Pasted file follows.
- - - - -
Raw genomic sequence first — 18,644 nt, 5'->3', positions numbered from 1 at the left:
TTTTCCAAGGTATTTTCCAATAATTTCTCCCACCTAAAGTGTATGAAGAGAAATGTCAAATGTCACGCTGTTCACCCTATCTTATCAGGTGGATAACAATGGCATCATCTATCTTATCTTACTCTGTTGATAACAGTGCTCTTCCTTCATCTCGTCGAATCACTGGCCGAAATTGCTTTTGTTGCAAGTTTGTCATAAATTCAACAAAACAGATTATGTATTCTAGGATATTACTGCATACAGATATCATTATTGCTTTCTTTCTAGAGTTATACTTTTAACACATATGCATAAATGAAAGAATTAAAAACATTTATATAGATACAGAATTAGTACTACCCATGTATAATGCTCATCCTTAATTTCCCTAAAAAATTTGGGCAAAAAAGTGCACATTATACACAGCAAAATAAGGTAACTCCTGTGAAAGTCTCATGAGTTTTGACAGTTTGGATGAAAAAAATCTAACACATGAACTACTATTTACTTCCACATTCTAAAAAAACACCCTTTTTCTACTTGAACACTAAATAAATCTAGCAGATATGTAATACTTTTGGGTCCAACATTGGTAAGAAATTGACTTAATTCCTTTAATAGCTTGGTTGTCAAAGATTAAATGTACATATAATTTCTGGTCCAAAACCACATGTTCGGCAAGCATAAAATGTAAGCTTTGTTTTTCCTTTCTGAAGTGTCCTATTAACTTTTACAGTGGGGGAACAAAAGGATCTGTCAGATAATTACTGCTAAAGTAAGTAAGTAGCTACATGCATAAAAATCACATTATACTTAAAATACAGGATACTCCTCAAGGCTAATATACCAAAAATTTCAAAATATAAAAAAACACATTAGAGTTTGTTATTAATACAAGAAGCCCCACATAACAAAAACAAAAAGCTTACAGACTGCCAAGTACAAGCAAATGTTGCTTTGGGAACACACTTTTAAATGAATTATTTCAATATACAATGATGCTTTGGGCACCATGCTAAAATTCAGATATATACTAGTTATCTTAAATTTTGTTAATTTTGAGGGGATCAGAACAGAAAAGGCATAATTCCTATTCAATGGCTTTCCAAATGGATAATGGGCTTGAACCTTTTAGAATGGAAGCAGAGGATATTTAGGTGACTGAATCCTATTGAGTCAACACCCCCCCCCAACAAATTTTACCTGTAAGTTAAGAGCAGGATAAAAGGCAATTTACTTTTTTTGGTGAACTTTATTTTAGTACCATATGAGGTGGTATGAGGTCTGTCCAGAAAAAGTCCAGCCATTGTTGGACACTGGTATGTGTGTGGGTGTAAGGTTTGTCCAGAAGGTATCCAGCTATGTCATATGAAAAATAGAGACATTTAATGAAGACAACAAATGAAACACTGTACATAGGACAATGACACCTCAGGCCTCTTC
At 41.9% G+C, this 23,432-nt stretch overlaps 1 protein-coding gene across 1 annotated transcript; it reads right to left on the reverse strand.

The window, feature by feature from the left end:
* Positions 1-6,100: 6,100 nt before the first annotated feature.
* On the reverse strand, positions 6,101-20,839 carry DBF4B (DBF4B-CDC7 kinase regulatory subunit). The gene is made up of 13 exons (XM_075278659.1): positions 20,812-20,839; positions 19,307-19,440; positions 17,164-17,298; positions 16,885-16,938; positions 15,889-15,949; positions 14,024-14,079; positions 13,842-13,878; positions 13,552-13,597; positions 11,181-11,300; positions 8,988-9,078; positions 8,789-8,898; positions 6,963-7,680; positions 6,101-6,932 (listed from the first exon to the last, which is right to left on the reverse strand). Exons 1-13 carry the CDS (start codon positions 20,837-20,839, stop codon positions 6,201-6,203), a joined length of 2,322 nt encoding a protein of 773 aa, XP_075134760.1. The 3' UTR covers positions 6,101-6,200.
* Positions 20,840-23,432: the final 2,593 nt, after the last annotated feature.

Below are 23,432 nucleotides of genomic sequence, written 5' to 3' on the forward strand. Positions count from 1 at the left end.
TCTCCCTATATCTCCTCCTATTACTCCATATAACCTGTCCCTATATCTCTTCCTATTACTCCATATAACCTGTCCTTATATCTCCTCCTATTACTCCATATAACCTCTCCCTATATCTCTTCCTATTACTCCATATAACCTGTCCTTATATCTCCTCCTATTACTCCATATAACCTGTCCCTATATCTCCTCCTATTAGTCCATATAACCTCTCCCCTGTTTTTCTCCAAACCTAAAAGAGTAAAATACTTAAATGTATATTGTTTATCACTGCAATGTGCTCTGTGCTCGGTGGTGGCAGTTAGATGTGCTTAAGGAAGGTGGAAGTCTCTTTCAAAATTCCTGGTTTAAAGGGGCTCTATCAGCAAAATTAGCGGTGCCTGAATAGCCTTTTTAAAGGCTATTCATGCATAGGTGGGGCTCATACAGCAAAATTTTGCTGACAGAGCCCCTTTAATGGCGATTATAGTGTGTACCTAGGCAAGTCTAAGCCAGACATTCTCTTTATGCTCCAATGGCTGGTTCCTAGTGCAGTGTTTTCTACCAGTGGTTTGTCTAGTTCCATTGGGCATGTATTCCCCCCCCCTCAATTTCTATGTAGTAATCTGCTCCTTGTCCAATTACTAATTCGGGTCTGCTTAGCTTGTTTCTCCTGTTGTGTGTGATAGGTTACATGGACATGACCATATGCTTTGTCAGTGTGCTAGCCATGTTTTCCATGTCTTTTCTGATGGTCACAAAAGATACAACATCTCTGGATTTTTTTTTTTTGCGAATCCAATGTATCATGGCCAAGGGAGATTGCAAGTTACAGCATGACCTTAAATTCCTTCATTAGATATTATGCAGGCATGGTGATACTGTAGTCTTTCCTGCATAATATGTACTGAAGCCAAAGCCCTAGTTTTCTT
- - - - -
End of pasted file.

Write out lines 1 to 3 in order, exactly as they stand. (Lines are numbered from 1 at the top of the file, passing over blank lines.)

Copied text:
Raw genomic sequence first — 18,644 nt, 5'->3', positions numbered from 1 at the left:
TTTTCCAAGGTATTTTCCAATAATTTCTCCCACCTAAAGTGTATGAAGAGAAATGTCAAATGTCACGCTGTTCACCCTATCTTATCAGGTGGATAACAATGGCATCATCTATCTTATCTTACTCTGTTGATAACAGTGCTCTTCCTTCATCTCGTCGAATCACTGGCCGAAATTGCTTTTGTTGCAAGTTTGTCATAAATTCAACAAAACAGATTATGTATTCTAGGATATTACTGCATACAGATATCATTATTGCTTTCTTTCTAGAGTTATACTTTTAACACATATGCATAAATGAAAGAATTAAAAACATTTATATAGATACAGAATTAGTACTACCCATGTATAATGCTCATCCTTAATTTCCCTAAAAAATTTGGGCAAAAAAGTGCACATTATACACAGCAAAATAAGGTAACTCCTGTGAAAGTCTCATGAGTTTTGACAGTTTGGATGAAAAAAATCTAACACATGAACTACTATTTACTTCCACATTCTAAAAAAACACCCTTTTTCTACTTGAACACTAAATAAATCTAGCAGATATGTAATACTTTTGGGTCCAACATTGGTAAGAAATTGACTTAATTCCTTTAATAGCTTGGTTGTCAAAGATTAAATGTACATATAATTTCTGGTCCAAAACCACATGTTCGGCAAGCATAAAATGTAAGCTTTGTTTTTCCTTTCTGAAGTGTCCTATTAACTTTTACAGTGGGGGAACAAAAGGATCTGTCAGATAATTACTGCTAAAGTAAGTAAGTAGCTACATGCATAAAAATCACATTATACTTAAAATACAGGATACTCCTCAAGGCTAATATACCAAAAATTTCAAAATATAAAAAAACACATTAGAGTTTGTTATTAATACAAGAAGCCCCACATAACAAAAACAAAAAGCTTACAGACTGCCAAGTACAAGCAAATGTTGCTTTGGGAACACACTTTTAAATGAATTATTTCAATATACAATGATGCTTTGGGCACCATGCTAAAATTCAGATATATACTAGTTATCTTAAATTTTGTTAATTTTGAGGGGATCAGAACAGAAAAGGCATAATTCCTATTCAATGGCTTTCCAAATGGATAATGGGCTTGAACCTTTTAGAATGGAAGCAGAGGATATTTAGGTGACTGAATCCTATTGAGTCAACACCCCCCCCCAACAAATTTTACCTGTAAGTTAAGAGCAGGATAAAAGGCAATTTACTTTTTTTGGTGAACTTTATTTTAGTACCATATGAGGTGGTATGAGGTCTGTCCAGAAAAAGTCCAGCCATTGTTGGACACTGGTATGTGTGTGGGTGTAAGGTTTGTCCAGAAGGTATCCAGCTATGTCATATGAAAAATAGAGACATTTAATGAAGACAACAAATGAAACACTGTACATAGGACAATGACACCTCAGGCCTCTTC
At 41.9% G+C, this 23,432-nt stretch overlaps 1 protein-coding gene across 1 annotated transcript; it reads right to left on the reverse strand.